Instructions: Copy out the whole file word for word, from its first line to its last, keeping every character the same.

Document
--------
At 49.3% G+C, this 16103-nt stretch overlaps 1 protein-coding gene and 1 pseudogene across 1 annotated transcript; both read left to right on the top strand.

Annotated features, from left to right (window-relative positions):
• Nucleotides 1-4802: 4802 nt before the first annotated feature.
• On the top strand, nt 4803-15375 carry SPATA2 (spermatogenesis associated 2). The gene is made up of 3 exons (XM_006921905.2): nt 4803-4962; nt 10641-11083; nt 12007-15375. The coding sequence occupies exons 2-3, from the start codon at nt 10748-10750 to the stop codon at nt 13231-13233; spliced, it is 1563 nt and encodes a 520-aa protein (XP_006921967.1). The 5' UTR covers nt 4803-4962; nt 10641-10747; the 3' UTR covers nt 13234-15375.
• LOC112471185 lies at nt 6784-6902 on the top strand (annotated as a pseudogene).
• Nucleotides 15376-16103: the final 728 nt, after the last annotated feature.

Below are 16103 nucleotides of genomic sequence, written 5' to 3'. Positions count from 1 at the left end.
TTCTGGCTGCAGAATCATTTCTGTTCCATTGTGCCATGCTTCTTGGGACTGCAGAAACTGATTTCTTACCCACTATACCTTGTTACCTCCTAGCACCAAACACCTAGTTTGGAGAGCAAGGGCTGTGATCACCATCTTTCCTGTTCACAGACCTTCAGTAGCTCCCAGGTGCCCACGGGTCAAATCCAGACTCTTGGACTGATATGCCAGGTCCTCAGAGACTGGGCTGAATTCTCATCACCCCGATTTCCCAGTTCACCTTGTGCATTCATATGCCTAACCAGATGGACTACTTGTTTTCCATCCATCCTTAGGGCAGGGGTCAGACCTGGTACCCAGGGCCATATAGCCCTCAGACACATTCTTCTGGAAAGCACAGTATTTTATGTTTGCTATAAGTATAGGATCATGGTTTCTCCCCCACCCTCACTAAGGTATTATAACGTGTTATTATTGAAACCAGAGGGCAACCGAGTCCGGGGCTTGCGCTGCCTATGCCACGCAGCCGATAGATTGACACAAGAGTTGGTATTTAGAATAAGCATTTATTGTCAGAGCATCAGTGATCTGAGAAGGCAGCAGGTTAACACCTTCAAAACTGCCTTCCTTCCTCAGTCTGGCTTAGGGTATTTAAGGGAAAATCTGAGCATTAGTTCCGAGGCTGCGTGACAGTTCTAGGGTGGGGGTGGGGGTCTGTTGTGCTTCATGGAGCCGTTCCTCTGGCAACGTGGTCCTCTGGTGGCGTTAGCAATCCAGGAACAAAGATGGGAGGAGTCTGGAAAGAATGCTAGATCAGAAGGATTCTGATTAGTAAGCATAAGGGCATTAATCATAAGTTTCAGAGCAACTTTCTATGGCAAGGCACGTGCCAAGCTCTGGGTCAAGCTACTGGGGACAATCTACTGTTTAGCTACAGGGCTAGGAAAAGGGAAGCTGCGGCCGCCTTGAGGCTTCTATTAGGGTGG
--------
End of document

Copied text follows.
At 49.3% G+C, this 16103-nt stretch overlaps 1 protein-coding gene and 1 pseudogene across 1 annotated transcript; both read left to right on the top strand.

Annotated features, from left to right (window-relative positions):
• Nucleotides 1-4802: 4802 nt before the first annotated feature.
• On the top strand, nt 4803-15375 carry SPATA2 (spermatogenesis associated 2). The gene is made up of 3 exons (XM_006921905.2): nt 4803-4962; nt 10641-11083; nt 12007-15375. The coding sequence occupies exons 2-3, from the start codon at nt 10748-10750 to the stop codon at nt 13231-13233; spliced, it is 1563 nt and encodes a 520-aa protein (XP_006921967.1). The 5' UTR covers nt 4803-4962; nt 10641-10747; the 3' UTR covers nt 13234-15375.
• LOC112471185 lies at nt 6784-6902 on the top strand (annotated as a pseudogene).
• Nucleotides 15376-16103: the final 728 nt, after the last annotated feature.

Below are 16103 nucleotides of genomic sequence, written 5' to 3'. Positions count from 1 at the left end.
TTCTGGCTGCAGAATCATTTCTGTTCCATTGTGCCATGCTTCTTGGGACTGCAGAAACTGATTTCTTACCCACTATACCTTGTTACCTCCTAGCACCAAACACCTAGTTTGGAGAGCAAGGGCTGTGATCACCATCTTTCCTGTTCACAGACCTTCAGTAGCTCCCAGGTGCCCACGGGTCAAATCCAGACTCTTGGACTGATATGCCAGGTCCTCAGAGACTGGGCTGAATTCTCATCACCCCGATTTCCCAGTTCACCTTGTGCATTCATATGCCTAACCAGATGGACTACTTGTTTTCCATCCATCCTTAGGGCAGGGGTCAGACCTGGTACCCAGGGCCATATAGCCCTCAGACACATTCTTCTGGAAAGCACAGTATTTTATGTTTGCTATAAGTATAGGATCATGGTTTCTCCCCCACCCTCACTAAGGTATTATAACGTGTTATTATTGAAACCAGAGGGCAACCGAGTCCGGGGCTTGCGCTGCCTATGCCACGCAGCCGATAGATTGACACAAGAGTTGGTATTTAGAATAAGCATTTATTGTCAGAGCATCAGTGATCTGAGAAGGCAGCAGGTTAACACCTTCAAAACTGCCTTCCTTCCTCAGTCTGGCTTAGGGTATTTAAGGGAAAATCTGAGCATTAGTTCCGAGGCTGCGTGACAGTTCTAGGGTGGGGGTGGGGGTCTGTTGTGCTTCATGGAGCCGTTCCTCTGGCAACGTGGTCCTCTGGTGGCGTTAGCAATCCAGGAACAAAGATGGGAGGAGTCTGGAAAGAATGCTAGATCAGAAGGATTCTGATTAGTAAGCATAAGGGCATTAATCATAAGTTTCAGAGCAACTTTCTATGGCAAGGCACGTGCCAAGCTCTGGGTCAAGCTACTGGGGACAATCTACTGTTTAGCTACAGGGCTAGGAAAAGGGAAGCTGCGGCCGCCTTGAGGCTTCTATTAGGGTGG